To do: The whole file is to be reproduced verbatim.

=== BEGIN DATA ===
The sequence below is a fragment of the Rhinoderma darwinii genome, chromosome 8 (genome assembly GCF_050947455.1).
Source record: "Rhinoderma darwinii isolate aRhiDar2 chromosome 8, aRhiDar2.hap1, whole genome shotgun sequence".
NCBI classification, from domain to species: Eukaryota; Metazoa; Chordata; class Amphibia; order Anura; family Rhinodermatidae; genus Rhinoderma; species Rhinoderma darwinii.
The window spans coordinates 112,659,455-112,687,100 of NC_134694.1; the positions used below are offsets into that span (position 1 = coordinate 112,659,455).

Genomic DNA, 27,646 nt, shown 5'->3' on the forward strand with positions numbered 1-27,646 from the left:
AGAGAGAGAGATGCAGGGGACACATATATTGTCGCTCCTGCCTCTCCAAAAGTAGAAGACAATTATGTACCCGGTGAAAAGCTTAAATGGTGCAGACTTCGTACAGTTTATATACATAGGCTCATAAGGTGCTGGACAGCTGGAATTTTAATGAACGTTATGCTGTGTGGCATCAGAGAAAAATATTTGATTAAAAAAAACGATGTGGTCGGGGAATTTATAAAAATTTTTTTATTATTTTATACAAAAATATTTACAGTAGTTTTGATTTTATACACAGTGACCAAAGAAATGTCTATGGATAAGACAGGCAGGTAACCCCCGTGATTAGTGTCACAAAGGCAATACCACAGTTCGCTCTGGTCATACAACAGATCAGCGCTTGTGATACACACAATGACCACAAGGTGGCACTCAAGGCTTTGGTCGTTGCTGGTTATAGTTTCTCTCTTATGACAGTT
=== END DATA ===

The sequence below is a fragment of the Rhinoderma darwinii genome, chromosome 8 (genome assembly GCF_050947455.1).
Source record: "Rhinoderma darwinii isolate aRhiDar2 chromosome 8, aRhiDar2.hap1, whole genome shotgun sequence".
NCBI classification, from domain to species: Eukaryota; Metazoa; Chordata; class Amphibia; order Anura; family Rhinodermatidae; genus Rhinoderma; species Rhinoderma darwinii.
The window spans coordinates 112,659,455-112,687,100 of NC_134694.1; the positions used below are offsets into that span (position 1 = coordinate 112,659,455).

Genomic DNA, 27,646 nt, shown 5'->3' on the forward strand with positions numbered 1-27,646 from the left:
AGAGAGAGAGATGCAGGGGACACATATATTGTCGCTCCTGCCTCTCCAAAAGTAGAAGACAATTATGTACCCGGTGAAAAGCTTAAATGGTGCAGACTTCGTACAGTTTATATACATAGGCTCATAAGGTGCTGGACAGCTGGAATTTTAATGAACGTTATGCTGTGTGGCATCAGAGAAAAATATTTGATTAAAAAAAACGATGTGGTCGGGGAATTTATAAAAATTTTTTTATTATTTTATACAAAAATATTTACAGTAGTTTTGATTTTATACACAGTGACCAAAGAAATGTCTATGGATAAGACAGGCAGGTAACCCCCGTGATTAGTGTCACAAAGGCAATACCACAGTTCGCTCTGGTCATACAACAGATCAGCGCTTGTGATACACACAATGACCACAAGGTGGCACTCAAGGCTTTGGTCGTTGCTGGTTATAGTTTCTCTCTTATGACAGTT